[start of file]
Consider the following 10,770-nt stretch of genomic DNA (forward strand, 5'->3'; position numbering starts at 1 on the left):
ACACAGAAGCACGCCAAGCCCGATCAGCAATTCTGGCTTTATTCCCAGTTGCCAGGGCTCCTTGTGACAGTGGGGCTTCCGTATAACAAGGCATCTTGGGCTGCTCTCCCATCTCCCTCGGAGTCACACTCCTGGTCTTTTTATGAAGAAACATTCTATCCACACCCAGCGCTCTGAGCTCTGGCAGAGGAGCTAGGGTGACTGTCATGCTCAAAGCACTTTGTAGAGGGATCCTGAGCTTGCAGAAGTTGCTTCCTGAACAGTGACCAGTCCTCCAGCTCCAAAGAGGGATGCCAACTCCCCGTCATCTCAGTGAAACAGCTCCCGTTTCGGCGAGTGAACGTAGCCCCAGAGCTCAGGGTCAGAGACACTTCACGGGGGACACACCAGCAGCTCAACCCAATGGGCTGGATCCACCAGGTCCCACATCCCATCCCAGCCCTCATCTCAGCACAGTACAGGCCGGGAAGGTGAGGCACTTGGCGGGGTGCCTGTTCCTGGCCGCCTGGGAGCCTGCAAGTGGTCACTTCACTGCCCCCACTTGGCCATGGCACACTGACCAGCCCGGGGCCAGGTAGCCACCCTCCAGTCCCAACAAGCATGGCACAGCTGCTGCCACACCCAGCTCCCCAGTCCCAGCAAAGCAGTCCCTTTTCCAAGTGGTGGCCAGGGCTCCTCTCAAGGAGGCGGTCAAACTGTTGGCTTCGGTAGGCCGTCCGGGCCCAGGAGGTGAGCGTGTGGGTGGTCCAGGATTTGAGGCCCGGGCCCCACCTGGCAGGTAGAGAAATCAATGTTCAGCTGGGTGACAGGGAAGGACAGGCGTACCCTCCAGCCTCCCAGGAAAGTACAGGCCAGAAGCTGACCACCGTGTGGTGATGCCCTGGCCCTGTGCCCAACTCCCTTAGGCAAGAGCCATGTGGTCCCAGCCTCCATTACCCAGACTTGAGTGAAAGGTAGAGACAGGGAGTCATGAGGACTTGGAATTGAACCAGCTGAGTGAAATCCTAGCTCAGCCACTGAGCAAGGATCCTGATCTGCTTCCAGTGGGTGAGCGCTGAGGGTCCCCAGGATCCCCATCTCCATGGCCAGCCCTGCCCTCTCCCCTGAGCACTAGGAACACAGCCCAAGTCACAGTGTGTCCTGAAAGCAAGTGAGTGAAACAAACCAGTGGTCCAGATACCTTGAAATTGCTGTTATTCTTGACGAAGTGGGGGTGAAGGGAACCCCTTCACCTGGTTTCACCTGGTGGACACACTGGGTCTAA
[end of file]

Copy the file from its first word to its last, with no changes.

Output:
Consider the following 10,770-nt stretch of genomic DNA (forward strand, 5'->3'; position numbering starts at 1 on the left):
ACACAGAAGCACGCCAAGCCCGATCAGCAATTCTGGCTTTATTCCCAGTTGCCAGGGCTCCTTGTGACAGTGGGGCTTCCGTATAACAAGGCATCTTGGGCTGCTCTCCCATCTCCCTCGGAGTCACACTCCTGGTCTTTTTATGAAGAAACATTCTATCCACACCCAGCGCTCTGAGCTCTGGCAGAGGAGCTAGGGTGACTGTCATGCTCAAAGCACTTTGTAGAGGGATCCTGAGCTTGCAGAAGTTGCTTCCTGAACAGTGACCAGTCCTCCAGCTCCAAAGAGGGATGCCAACTCCCCGTCATCTCAGTGAAACAGCTCCCGTTTCGGCGAGTGAACGTAGCCCCAGAGCTCAGGGTCAGAGACACTTCACGGGGGACACACCAGCAGCTCAACCCAATGGGCTGGATCCACCAGGTCCCACATCCCATCCCAGCCCTCATCTCAGCACAGTACAGGCCGGGAAGGTGAGGCACTTGGCGGGGTGCCTGTTCCTGGCCGCCTGGGAGCCTGCAAGTGGTCACTTCACTGCCCCCACTTGGCCATGGCACACTGACCAGCCCGGGGCCAGGTAGCCACCCTCCAGTCCCAACAAGCATGGCACAGCTGCTGCCACACCCAGCTCCCCAGTCCCAGCAAAGCAGTCCCTTTTCCAAGTGGTGGCCAGGGCTCCTCTCAAGGAGGCGGTCAAACTGTTGGCTTCGGTAGGCCGTCCGGGCCCAGGAGGTGAGCGTGTGGGTGGTCCAGGATTTGAGGCCCGGGCCCCACCTGGCAGGTAGAGAAATCAATGTTCAGCTGGGTGACAGGGAAGGACAGGCGTACCCTCCAGCCTCCCAGGAAAGTACAGGCCAGAAGCTGACCACCGTGTGGTGATGCCCTGGCCCTGTGCCCAACTCCCTTAGGCAAGAGCCATGTGGTCCCAGCCTCCATTACCCAGACTTGAGTGAAAGGTAGAGACAGGGAGTCATGAGGACTTGGAATTGAACCAGCTGAGTGAAATCCTAGCTCAGCCACTGAGCAAGGATCCTGATCTGCTTCCAGTGGGTGAGCGCTGAGGGTCCCCAGGATCCCCATCTCCATGGCCAGCCCTGCCCTCTCCCCTGAGCACTAGGAACACAGCCCAAGTCACAGTGTGTCCTGAAAGCAAGTGAGTGAAACAAACCAGTGGTCCAGATACCTTGAAATTGCTGTTATTCTTGACGAAGTGGGGGTGAAGGGAACCCCTTCACCTGGTTTCACCTGGTGGACACACTGGGTCTAA